I've been meeting teams who complain to me the iteration is too long. "But, JR," they say, "we can't get anything done in four weeks. We have to move to six week iterations. We can't possibly commit to anything in four weeks. We need at least six weeks to finish anything."
They sit there, with their sincere faces. They look at me, expecting me to go along with them. I take a deep breath, and say, in my most sympathetic and sincere voice, "Oh boy. This is really hard. Ok, you've convinced me. The iteration is now two weeks long."
At first, they turn to each other congratulating each other that they've pulled something over on me. Then they turn back to me, and look at me like I've grown at least one more head. Or maybe that my head is turned around backwards. Inevitably, the tallest man stands up and tried to intimidate me physically. He doesn't realize that my stature is the smallest part of me, that I've been shorter than everyone else for so long that his attempt at intimidation is pitiful to me.
"Johanna, what do you mean, two weeks. Did you not hear us?"
"I heard you just fine. Do you really want to wait six weeks to discover why you can't release anything in six weeks either?'
That usually stops them in their tracks. "What do you mean?"
"If you don't think you can finish anything in four weeks, the chances are quite good you can't finish anything in six weeks either. If we make your iterations two weeks, you have to reduce the size of the work you take into your iterations. You will be more able to estimate the work. You will have less to test. You will have less opportunity to create technical debt. You have a shot at releasing what you created.
"But if you expand the timebox to six weeks, you won't get the feedback you need. You will never understand why you can't do anything in four weeks. You will never learn why you can't finish anything in four weeks. You will have a self-fullfilling prophecy: your four-week iteration will be too long."
At this point, they generally want to go back to a four-week iteration, because it looks better than a two-week iteration. But no, a four-week iteration is an excuse to do a waterfall iteration: one week of design, one to two weeks of development, one week of testing (which will get crunched into less than a week because the development will expand) and then quick, end the iteration. Some smart person will want a Gantt chart of the iteration, and another smart person will want a test plan. Their self-inflicted overhead will kill their agile efforts.
Now, maybe your agile pilot did succeed with four-week iterations. Good for you! But I'm meeting more and more teams whose pilots are not succeeding. They don't change what they are doing--they fit their silo'd teams into a four-week timebox and call it agile. They certainly get some value from the timebox. But they are not living the agile values and they are not transitioning to agile.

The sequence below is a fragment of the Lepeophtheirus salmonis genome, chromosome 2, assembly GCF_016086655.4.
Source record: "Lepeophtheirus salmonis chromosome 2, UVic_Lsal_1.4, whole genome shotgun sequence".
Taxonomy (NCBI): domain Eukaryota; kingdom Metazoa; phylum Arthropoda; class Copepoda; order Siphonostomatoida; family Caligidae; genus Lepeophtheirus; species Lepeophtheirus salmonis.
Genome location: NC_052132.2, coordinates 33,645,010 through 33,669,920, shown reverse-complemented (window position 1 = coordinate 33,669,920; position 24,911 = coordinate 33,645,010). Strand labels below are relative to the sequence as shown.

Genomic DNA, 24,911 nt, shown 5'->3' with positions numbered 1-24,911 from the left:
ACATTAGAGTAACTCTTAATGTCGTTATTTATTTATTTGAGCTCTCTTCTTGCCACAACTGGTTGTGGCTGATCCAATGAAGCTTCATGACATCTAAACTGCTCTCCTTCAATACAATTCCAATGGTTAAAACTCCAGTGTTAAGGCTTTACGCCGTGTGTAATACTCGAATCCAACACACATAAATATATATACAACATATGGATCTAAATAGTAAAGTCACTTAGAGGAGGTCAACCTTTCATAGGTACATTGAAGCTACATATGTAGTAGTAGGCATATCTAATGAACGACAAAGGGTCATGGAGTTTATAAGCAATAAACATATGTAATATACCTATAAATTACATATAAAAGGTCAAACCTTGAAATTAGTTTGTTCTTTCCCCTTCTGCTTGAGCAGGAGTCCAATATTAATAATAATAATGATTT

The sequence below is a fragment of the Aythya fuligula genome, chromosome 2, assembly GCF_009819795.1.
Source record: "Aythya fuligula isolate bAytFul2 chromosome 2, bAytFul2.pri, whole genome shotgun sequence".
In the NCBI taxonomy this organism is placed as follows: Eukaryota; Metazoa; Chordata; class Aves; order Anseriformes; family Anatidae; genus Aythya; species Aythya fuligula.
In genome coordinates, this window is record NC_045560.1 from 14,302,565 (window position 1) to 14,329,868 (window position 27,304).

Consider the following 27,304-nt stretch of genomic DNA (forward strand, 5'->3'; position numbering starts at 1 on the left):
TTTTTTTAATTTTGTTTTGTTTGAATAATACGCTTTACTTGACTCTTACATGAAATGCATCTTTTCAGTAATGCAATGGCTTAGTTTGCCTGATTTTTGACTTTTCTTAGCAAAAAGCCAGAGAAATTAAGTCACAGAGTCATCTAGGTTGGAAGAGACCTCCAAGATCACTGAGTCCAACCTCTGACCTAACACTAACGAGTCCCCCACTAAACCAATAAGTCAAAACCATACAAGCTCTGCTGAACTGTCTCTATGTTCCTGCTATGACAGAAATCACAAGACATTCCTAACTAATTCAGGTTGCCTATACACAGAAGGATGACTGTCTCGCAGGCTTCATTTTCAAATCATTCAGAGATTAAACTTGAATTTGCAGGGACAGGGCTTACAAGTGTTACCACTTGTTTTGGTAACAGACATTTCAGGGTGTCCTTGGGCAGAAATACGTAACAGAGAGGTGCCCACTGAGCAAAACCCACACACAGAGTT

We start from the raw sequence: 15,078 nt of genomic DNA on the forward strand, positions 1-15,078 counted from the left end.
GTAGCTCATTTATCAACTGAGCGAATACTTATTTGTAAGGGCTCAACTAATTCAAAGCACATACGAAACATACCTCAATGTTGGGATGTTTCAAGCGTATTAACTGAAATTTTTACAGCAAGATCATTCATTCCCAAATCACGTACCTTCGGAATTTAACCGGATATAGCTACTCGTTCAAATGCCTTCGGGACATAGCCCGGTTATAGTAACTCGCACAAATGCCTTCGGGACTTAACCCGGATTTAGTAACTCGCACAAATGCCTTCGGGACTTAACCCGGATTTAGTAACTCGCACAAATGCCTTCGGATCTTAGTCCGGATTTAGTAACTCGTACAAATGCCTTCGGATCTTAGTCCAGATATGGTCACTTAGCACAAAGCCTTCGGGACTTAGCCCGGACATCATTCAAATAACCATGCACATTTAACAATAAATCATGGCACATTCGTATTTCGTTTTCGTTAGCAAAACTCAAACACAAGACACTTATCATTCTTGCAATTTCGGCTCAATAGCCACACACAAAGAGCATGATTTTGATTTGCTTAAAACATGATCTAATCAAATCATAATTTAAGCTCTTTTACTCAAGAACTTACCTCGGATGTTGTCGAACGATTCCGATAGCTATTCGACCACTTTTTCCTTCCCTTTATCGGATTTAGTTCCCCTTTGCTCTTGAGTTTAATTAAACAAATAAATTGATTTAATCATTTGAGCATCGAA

When you make the iterations shorter than you can imagine, you force yourself to change your practices. You force the team to consider continuous integration. You force the team to integrate the testers with the developers. You force the team to limit the number of stories in progress at one time. You force the team to reduce the number of stories under consideration for a timebox, so the team has a better idea of what they can commit to for an iteration.
Maybe each of these changes is not so big as a single change, but taken all together, they are a huge change for a given team. For the team who thought they could pull one over on me, each change was a big change, and all the changes together was a monumental shift in the way they worked. And, when I suggest we start the iteration on a Wednesday, I thought they were going to revolt, especially since it was Tuesday afternoon.
"Can't we start on Monday?" one of the developers plaintively asked.
"What do we gain by waiting?" I asked.
"We get accustomed to the ideas," he replied.
"You get to research and discover more ways you can push back and tell me why things won't work here," I answered."
Everyone laughed, nervously. I said, "Look, I'm asking you for two weeks. Starting tomorrow morning. The worst thing that happens is that you get through tomorrow morning and you hate me. Right? That's about me, not you. What do you have to lose? All you do is take it one step at a time. And I'm with you each step of the way. Ok?"
They agreed. I was concerned they would all be sick the next morning, but they all came into work on time. We did plan the next morning. And they did get through the next afternoon. They almost finished a small feature, which blew them away. By Friday afternoon, they had finished two stories off the backlog. And, they discovered what prevented them from making their integration continuous. And, they learned what the testers needed for an automated test system, and created a just-enough test automation system.
By the end of the iteration, they had finished eight of the ten stories on the backlog, discovered they had mis-estimated two of the stories, and had discovered five new stories. They had never worked like that before. When they provided a demo to the product owner, the PO was thrilled.
Not all teams have such great results. As with all changes, your mileage will vary. But when your team says, "the iteration is too long," consider shortening the duration, not lengthening it. The more opportunities the team has for feedback, the faster the team can learn.